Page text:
Annual amount of $30 will be collected with two-year renewals of state registration fees, so total will be $60. County will keep 60 percent, cities will share 40 percent, all for road and bridge work. County board approved the additional fee back in 2016, but delayed its start until July 1 of this year.

PAMPLIN MEDIA GROUP: PETER WONG - Washington County commissioners at a recent business meeting. A new countywide vehicle registration fee they approved back in 2016 takes effect on July 1. The annual fee of $30 will be collected with two-year renewals of state registration fees, so the total for car and truck owners is $60.Owners of Washington County cars and trucks will pay a new countywide vehicle registration fee, proceeds from which will go back to the county and cities for road and bridge work.

The new fee takes effect July 1.

The new fee is $30 annually — $60 every two years — and will be collected every other year when vehicle owners renew their state registration. Owners cannot pay in advance to beat the July 1 deadline; payments are tied to the date of registration renewal.

For motorcycles and mopeds, the new fee is $17 annually — $34 every two years.

According to figures compiled by the state Driver and Motor Vehicle (DMV) Services Division, Washington County had 546,673 registered vehicles at the end of 2017. The vast majority (475,712) were passenger vehicles.

The new county fee is in addition to higher state registration fees that took effect on Jan. 1, when the annual fee rose from $43 to $56, payable every other year. So the state's two-year amount rose from $86 to $112.

Under Oregon law, all the proceeds from vehicle registration fees — once DMV administrative costs are deducted — are earmarked for road and bridge work.

County commissioners voted on Sept. 20, 2016, to impose a new annual fee of $30 to raise money for local road and bridge work. It was identical to a fee that voters rejected in November 2014.

They did so unanimously under a state law that empowered Oregon's most populous counties — without a popular vote — to impose a local fee up to the state maximum, which was then $43 annually. Several groups urged the county board to approve the maximum, but that proposal drew support from only one commissioner, Greg Malinowski, who joined the others to approve a $30 fee.

Delay to mid-2018

The Washington County board delayed the effective date of its fee to mid-2018 and attached a condition: It would take effect only if action by the 2017 Legislature failed to generate at least $8.1 million for county road projects.

The final 2017 package will enable the county to receive $7.5 million more annually — $600,000 short of the county's target — as its share of higher state fuel taxes and vehicle fees.

When the county board adopted the fee back in 2016, officials said they needed to replace 54 culverts and 81 deficient bridges — and more money to keep the road system at a Pavement Condition Index of 70 or better. (The best condition is rated at 100; the worst, zero.)

"If the (state) Legislature fails to act, then we have to do what our cities and the county have a history of doing so well," said Jerry Willey, then Hillsboro mayor and now a county commissioner-elect. "And that's having a plan that will allow us to meet our local transportation needs as best we can for our county and our communities."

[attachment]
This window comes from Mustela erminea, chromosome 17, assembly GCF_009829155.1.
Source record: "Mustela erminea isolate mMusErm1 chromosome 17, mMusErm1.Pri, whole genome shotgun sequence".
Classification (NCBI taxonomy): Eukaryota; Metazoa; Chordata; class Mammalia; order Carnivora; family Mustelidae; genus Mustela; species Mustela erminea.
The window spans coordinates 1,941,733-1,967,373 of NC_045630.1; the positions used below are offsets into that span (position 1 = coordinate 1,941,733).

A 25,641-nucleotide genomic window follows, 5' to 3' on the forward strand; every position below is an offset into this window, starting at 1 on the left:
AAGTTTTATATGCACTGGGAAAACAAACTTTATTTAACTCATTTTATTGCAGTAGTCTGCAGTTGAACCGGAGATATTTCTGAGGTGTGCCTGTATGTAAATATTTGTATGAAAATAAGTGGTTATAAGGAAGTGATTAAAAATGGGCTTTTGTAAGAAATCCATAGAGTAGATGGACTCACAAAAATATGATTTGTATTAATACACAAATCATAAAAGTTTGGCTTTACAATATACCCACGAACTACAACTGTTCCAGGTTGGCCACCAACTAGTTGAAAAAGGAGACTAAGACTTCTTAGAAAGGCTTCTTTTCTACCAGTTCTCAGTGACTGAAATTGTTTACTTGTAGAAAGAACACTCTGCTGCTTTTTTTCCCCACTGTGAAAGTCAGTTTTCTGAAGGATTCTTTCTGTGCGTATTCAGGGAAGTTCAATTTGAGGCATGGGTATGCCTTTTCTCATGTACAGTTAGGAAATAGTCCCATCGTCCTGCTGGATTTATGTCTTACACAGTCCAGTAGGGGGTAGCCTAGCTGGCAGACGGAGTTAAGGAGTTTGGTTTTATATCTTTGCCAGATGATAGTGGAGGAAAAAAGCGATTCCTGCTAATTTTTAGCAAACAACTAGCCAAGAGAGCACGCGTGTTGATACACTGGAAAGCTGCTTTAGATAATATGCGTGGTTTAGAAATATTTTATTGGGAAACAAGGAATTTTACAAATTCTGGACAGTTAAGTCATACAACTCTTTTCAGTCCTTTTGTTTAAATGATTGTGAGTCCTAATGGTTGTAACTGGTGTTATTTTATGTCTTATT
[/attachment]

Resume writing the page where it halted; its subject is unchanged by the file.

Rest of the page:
Washington County's new fee will generate an estimated $8 million for the county itself. But under state law, 40 percent of total proceeds must be shared with cities. So cities will split the remaining $5.4 million, based on population.

Oregon's only other county with a local vehicle registration fee is Multnomah County, where the board imposed a $19 annual fee in 2009 — $38 every two years — to help pay for a new Sellwood Bridge. The bridge opened to traffic in February 2016. Clackamas County commissioners imposed a $5 fee for the same purpose, but opponents petitioned to refer it to a countywide election, and voters defeated it in 2011.

In a related development, Washington County's transportation development tax — which applies to all new building projects, including those in cities — will go up by 2.94 percent on July 1. Proceeds from this tax go to road projects that expand traffic capacity. Developers pay it, but the cost is usually passed along.

For a new single-family home, the tax will go from $8,458 to $8,706. The tax is set by the amount of traffic that a project is expected to generate. Commercial and industrial projects also are subject to this tax.

The current transportation development tax was approved by voters in 2008, and took effect in mid-2009. It replaced a traffic impact tax that had been in effect since 1990.

Cities share proceeds

Washington County cities will split $5.4 million in proceeds from a new countywide vehicle registration fee that takes effect July 1.

According to the county Land Use and Transportation Department, the allocation by city population is:

• Hillsboro, $1.6 million.

• Beaverton, $1.5 million.

• Tigard, $800,000.

• Tualatin, $390,000.

• Forest Grove, $380,000.

• Sherwood, $310,000.

• Cornelius, $190,000.

• King City, $60,000.

• Wilsonville, $40,000.

• Banks, Durham, North Plains and Portland, $30,000 each.

• Gaston, $10,000.

The shares for Wilsonville and Portland are proportional to their populations within Washington County.

— Peter Wong

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